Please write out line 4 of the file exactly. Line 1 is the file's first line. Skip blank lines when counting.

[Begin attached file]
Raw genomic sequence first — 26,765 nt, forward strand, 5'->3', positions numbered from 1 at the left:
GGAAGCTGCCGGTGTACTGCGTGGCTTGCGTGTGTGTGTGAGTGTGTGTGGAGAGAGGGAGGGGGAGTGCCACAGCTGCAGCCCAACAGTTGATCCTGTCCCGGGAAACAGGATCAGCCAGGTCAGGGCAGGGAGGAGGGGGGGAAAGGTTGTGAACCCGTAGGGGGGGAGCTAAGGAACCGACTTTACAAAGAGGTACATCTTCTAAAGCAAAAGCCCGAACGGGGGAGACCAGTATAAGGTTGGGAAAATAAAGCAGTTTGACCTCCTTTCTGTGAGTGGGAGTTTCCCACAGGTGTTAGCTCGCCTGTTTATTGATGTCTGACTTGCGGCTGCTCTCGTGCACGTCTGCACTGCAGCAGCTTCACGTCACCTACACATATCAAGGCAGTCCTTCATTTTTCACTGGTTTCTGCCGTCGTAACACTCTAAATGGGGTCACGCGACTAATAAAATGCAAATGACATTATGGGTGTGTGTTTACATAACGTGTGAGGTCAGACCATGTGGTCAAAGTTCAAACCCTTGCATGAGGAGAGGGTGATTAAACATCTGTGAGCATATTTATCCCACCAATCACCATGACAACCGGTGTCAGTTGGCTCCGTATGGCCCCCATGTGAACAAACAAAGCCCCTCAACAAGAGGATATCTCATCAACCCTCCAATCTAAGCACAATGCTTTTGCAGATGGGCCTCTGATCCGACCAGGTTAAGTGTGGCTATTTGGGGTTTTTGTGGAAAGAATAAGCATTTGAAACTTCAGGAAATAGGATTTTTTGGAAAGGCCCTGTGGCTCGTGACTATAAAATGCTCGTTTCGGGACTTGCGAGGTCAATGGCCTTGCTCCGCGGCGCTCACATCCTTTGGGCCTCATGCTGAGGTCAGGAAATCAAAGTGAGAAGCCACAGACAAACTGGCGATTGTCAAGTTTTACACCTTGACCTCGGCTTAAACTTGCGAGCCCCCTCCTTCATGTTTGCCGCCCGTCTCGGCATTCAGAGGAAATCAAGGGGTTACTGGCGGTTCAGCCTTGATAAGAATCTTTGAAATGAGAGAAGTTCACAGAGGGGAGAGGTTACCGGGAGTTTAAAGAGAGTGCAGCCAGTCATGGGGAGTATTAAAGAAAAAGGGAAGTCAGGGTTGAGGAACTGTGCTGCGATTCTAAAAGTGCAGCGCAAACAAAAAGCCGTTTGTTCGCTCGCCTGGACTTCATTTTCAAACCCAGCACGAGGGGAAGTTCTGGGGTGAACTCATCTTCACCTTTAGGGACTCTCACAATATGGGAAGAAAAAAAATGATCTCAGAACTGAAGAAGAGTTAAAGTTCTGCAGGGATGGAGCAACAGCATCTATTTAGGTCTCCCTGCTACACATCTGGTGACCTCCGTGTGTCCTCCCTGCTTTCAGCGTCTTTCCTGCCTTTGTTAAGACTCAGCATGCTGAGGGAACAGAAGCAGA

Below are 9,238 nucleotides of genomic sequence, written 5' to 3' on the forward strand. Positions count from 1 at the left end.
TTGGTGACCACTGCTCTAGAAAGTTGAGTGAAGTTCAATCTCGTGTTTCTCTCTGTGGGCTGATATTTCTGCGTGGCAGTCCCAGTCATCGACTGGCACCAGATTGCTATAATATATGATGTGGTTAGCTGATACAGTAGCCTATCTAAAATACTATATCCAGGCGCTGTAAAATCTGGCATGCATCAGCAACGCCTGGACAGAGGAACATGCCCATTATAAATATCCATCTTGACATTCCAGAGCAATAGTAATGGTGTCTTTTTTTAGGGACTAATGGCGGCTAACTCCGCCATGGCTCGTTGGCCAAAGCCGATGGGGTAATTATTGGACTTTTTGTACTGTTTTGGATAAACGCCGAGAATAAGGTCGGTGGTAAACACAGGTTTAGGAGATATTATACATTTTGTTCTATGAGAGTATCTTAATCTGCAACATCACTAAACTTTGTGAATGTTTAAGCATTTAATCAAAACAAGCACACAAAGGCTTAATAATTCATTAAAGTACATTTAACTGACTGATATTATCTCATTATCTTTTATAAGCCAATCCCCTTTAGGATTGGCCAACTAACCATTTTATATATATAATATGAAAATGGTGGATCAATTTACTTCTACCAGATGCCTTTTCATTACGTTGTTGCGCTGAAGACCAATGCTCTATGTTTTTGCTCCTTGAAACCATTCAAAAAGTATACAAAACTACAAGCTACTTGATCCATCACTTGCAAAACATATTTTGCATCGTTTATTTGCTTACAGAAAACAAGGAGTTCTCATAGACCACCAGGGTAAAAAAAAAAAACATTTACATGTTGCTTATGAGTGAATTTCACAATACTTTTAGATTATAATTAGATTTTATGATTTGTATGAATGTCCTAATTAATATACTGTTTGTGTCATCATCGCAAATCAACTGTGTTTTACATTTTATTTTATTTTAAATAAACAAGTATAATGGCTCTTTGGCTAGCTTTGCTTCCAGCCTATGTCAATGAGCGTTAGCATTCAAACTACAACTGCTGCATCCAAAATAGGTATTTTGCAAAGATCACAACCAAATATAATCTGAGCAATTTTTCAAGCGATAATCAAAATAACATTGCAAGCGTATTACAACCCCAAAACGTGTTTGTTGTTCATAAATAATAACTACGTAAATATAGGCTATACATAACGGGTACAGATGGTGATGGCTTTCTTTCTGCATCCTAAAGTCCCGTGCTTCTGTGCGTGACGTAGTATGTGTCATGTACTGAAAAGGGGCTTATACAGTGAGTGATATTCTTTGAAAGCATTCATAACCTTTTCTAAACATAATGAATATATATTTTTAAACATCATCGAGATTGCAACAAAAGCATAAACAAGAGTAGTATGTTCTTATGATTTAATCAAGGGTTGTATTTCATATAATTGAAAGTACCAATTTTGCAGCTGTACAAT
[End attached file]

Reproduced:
TTGGTGACCACTGCTCTAGAAAGTTGAGTGAAGTTCAATCTCGTGTTTCTCTCTGTGGGCTGATATTTCTGCGTGGCAGTCCCAGTCATCGACTGGCACCAGATTGCTATAATATATGATGTGGTTAGCTGATACAGTAGCCTATCTAAAATACTATATCCAGGCGCTGTAAAATCTGGCATGCATCAGCAACGCCTGGACAGAGGAACATGCCCATTATAAATATCCATCTTGACATTCCAGAGCAATAGTAATGGTGTCTTTTTTTAGGGACTAATGGCGGCTAACTCCGCCATGGCTCGTTGGCCAAAGCCGATGGGGTAATTATTGGACTTTTTGTACTGTTTTGGATAAACGCCGAGAATAAGGTCGGTGGTAAACACAGGTTTAGGAGATATTATACATTTTGTTCTATGAGAGTATCTTAATCTGCAACATCACTAAACTTTGTGAATGTTTAAGCATTTAATCAAAACAAGCACACAAAGGCTTAATAATTCATTAAAGTACATTTAACTGACTGATATTATCTCATTATCTTTTATAAGCCAATCCCCTTTAGGATTGGCCAACTAACCATTTTATATATATAATATGAAAATGGTGGATCAATTTACTTCTACCAGATGCCTTTTCATTACGTTGTTGCGCTGAAGACCAATGCTCTATGTTTTTGCTCCTTGAAACCATTCAAAAAGTATACAAAACTACAAGCTACTTGATCCATCACTTGCAAAACATATTTTGCATCGTTTATTTGCTTACAGAAAACAAGGAGTTCTCATAGACCACCAGGGTAAAAAAAAAAAACATTTACATGTTGCTTATGAGTGAATTTCACAATACTTTTAGATTATAATTAGATTTTATGATTTGTATGAATGTCCTAATTAATATACTGTTTGTGTCATCATCGCAAATCAACTGTGTTTTACATTTTATTTTATTTTAAATAAACAAGTATAATGGCTCTTTGGCTAGCTTTGCTTCCAGCCTATGTCAATGAGCGTTAGCATTCAAACTACAACTGCTGCATCCAAAATAGGTATTTTGCAAAGATCACAACCAAATATAATCTGAGCAATTTTTCAAGCGATAATCAAAATAACATTGCAAGCGTATTACAACCCCAAAACGTGTTTGTTGTTCATAAATAATAACTACGTAAATATAGGCTATACATAACGGGTACAGATGGTGATGGCTTTCTTTCTGCATCCTAAAGTCCCGTGCTTCTGTGCGTGACGTAGTATGTGTCATGTACTGAAAAGGGGCTTATACAGTGAGTGATATTCTTTGAAAGCATTCATAACCTTTTCTAAACATAATGAATATATATTTTTAAACATCATCGAGATTGCAACAAAAGCATAAACAAGAGTAGTATGTTCTTATGATTTAATCAAGGGTTGTATTTCATATAATTGAAAGTACCAATTTTGCAGCTGTACAAT